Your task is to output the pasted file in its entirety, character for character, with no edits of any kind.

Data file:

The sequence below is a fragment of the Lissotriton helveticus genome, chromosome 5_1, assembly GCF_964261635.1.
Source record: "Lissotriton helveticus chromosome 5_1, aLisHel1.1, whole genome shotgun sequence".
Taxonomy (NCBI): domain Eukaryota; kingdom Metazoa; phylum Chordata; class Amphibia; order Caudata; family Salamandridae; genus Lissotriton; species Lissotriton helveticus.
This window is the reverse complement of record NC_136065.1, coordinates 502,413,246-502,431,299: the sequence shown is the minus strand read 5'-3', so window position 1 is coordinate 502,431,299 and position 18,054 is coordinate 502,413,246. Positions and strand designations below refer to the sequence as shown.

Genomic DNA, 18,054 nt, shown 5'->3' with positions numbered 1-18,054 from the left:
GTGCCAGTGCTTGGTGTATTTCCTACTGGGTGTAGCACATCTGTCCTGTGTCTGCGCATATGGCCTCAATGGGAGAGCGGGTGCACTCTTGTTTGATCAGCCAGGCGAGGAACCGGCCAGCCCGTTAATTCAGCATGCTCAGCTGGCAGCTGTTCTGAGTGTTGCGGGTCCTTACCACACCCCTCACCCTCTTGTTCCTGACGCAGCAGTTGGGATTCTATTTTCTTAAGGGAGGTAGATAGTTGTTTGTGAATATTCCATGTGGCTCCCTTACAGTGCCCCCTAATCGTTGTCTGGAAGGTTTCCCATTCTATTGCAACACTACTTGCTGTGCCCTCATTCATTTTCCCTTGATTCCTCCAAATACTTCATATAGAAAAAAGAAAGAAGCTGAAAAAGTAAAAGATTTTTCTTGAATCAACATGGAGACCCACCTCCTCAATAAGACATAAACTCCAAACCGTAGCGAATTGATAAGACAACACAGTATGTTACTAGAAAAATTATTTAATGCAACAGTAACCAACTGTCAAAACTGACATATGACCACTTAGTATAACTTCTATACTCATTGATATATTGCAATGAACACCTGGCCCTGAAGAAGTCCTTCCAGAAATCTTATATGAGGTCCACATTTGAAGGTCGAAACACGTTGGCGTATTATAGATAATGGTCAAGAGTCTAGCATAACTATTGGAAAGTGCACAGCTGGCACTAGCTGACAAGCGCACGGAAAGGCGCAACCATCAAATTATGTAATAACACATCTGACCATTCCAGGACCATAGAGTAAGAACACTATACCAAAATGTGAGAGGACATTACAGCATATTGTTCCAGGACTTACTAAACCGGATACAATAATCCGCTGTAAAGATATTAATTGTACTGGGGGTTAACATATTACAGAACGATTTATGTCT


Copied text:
The sequence below is a fragment of the Lissotriton helveticus genome, chromosome 5_1, assembly GCF_964261635.1.
Source record: "Lissotriton helveticus chromosome 5_1, aLisHel1.1, whole genome shotgun sequence".
Taxonomy (NCBI): domain Eukaryota; kingdom Metazoa; phylum Chordata; class Amphibia; order Caudata; family Salamandridae; genus Lissotriton; species Lissotriton helveticus.
This window is the reverse complement of record NC_136065.1, coordinates 502,413,246-502,431,299: the sequence shown is the minus strand read 5'-3', so window position 1 is coordinate 502,431,299 and position 18,054 is coordinate 502,413,246. Positions and strand designations below refer to the sequence as shown.

Genomic DNA, 18,054 nt, shown 5'->3' with positions numbered 1-18,054 from the left:
GTGCCAGTGCTTGGTGTATTTCCTACTGGGTGTAGCACATCTGTCCTGTGTCTGCGCATATGGCCTCAATGGGAGAGCGGGTGCACTCTTGTTTGATCAGCCAGGCGAGGAACCGGCCAGCCCGTTAATTCAGCATGCTCAGCTGGCAGCTGTTCTGAGTGTTGCGGGTCCTTACCACACCCCTCACCCTCTTGTTCCTGACGCAGCAGTTGGGATTCTATTTTCTTAAGGGAGGTAGATAGTTGTTTGTGAATATTCCATGTGGCTCCCTTACAGTGCCCCCTAATCGTTGTCTGGAAGGTTTCCCATTCTATTGCAACACTACTTGCTGTGCCCTCATTCATTTTCCCTTGATTCCTCCAAATACTTCATATAGAAAAAAGAAAGAAGCTGAAAAAGTAAAAGATTTTTCTTGAATCAACATGGAGACCCACCTCCTCAATAAGACATAAACTCCAAACCGTAGCGAATTGATAAGACAACACAGTATGTTACTAGAAAAATTATTTAATGCAACAGTAACCAACTGTCAAAACTGACATATGACCACTTAGTATAACTTCTATACTCATTGATATATTGCAATGAACACCTGGCCCTGAAGAAGTCCTTCCAGAAATCTTATATGAGGTCCACATTTGAAGGTCGAAACACGTTGGCGTATTATAGATAATGGTCAAGAGTCTAGCATAACTATTGGAAAGTGCACAGCTGGCACTAGCTGACAAGCGCACGGAAAGGCGCAACCATCAAATTATGTAATAACACATCTGACCATTCCAGGACCATAGAGTAAGAACACTATACCAAAATGTGAGAGGACATTACAGCATATTGTTCCAGGACTTACTAAACCGGATACAATAATCCGCTGTAAAGATATTAATTGTACTGGGGGTTAACATATTACAGAACGATTTATGTCT